• Make sure that all fruits and vegetables are fresh. Throw them away if they look old or are bruised, slimy or mouldy.
  • Berries are hard to clean. Soak and rinse them at least twice before eating.

Milk and milk products to avoid

No unpasteurized or raw milk products
  • Unpasteurized or raw milk, cheese, yogurt or other dairy products.
  • Cheese from the delicatessen (unless pre-packaged).
  • Cheese containing chili peppers, herbs or other uncooked vegetables.
  • Cheese with moulds, such as blue cheese, Stilton, Roquefort or Gorgonzola.
  • Uncooked soft cheese, such as Brie, Camembert.

Food safety tips

  • Keep dairy products cold at all times and always check best before dates.
  • Do not give your child dairy products after the best before date.

Meat and meat alternatives to avoid

No raw or undercooked meats or meat alternatives
  • Raw or undercooked meat, poultry, fish, bacon or tofu
  • Raw or undercooked eggs (white and yolk should be hard), or any products containing raw or undercooked eggs, such as meringue.
  • Meat and cold cuts from delicatessens (unless pre-packaged, in which case, heat it until steaming hot before serving).
  • Fermented soy products such as tempeh and miso.
  • Sushi (raw fish), cold smoked salmon, lox, or pickled fish.
  • Raw and unshelled nuts and seeds (roasted nuts and seeds are allowed).

Food safety tips

  • Never defrost meat, poultry or fish at room temperature. Always defrost in the refrigerator, or in a bowl of cool water in the refrigerator.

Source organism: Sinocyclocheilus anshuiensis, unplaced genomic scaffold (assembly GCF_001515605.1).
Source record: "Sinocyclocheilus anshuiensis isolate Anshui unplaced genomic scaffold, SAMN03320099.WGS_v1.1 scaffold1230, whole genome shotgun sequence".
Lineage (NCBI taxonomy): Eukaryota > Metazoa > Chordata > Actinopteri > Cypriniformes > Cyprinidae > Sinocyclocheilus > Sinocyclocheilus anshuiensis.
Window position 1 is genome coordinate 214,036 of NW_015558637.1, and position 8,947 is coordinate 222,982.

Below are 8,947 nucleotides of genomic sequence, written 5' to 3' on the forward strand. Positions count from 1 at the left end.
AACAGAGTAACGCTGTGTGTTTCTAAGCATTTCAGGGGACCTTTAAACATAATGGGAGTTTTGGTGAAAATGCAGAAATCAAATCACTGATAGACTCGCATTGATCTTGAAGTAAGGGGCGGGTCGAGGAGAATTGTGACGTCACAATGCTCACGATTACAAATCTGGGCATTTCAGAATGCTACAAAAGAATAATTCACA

• Keep raw and cooked meat, poultry or fish separate and on different plates, dishes or trays.

Desserts to avoid

  • Store-bought pastries that contain cream or custard (unless freshly made).
  • Meringue.

Fats to avoid

  • Refrigerated salad dressings containing blue cheese.
  • Salad dressing containing raw eggs (store-bought mayonnaise and Caesar salad dressings are allowed).

Drinks to avoid

  • Juice bars and fresh pressed juices. All fruit or vegetable juices, and apple cider should be pasteurized.

Other foods to avoid

  • Raw or unpasteurized honey (all children under 12 months of age should avoid honey).
  • Discuss herbal medicines and non-traditional supplements with your child’s health-care team before using.

Vitamin D is important!

If your child received steroids, doesn’t like milk or dairy products, or struggled to eat and drink well during their treatment, they may be at a higher risk for weak bones. Vitamin D is important for your child’s bones because it helps support bone growth and overall bone health and may be an important part of your child’s recovery after a blood and marrow transplant. Vitamin D supplements are available in drops, liquids, pills or gummies. Ask your health-care team about a vitamin D supplement for your child before going home.

AgeInternational Units (IU) of vitamin D every day
Younger than 1 yearAt least 400 IU/day
1-3 years600-1000 IU/day
Older than 4 years1000-2000 IU/day
Last updated: April 10th 2019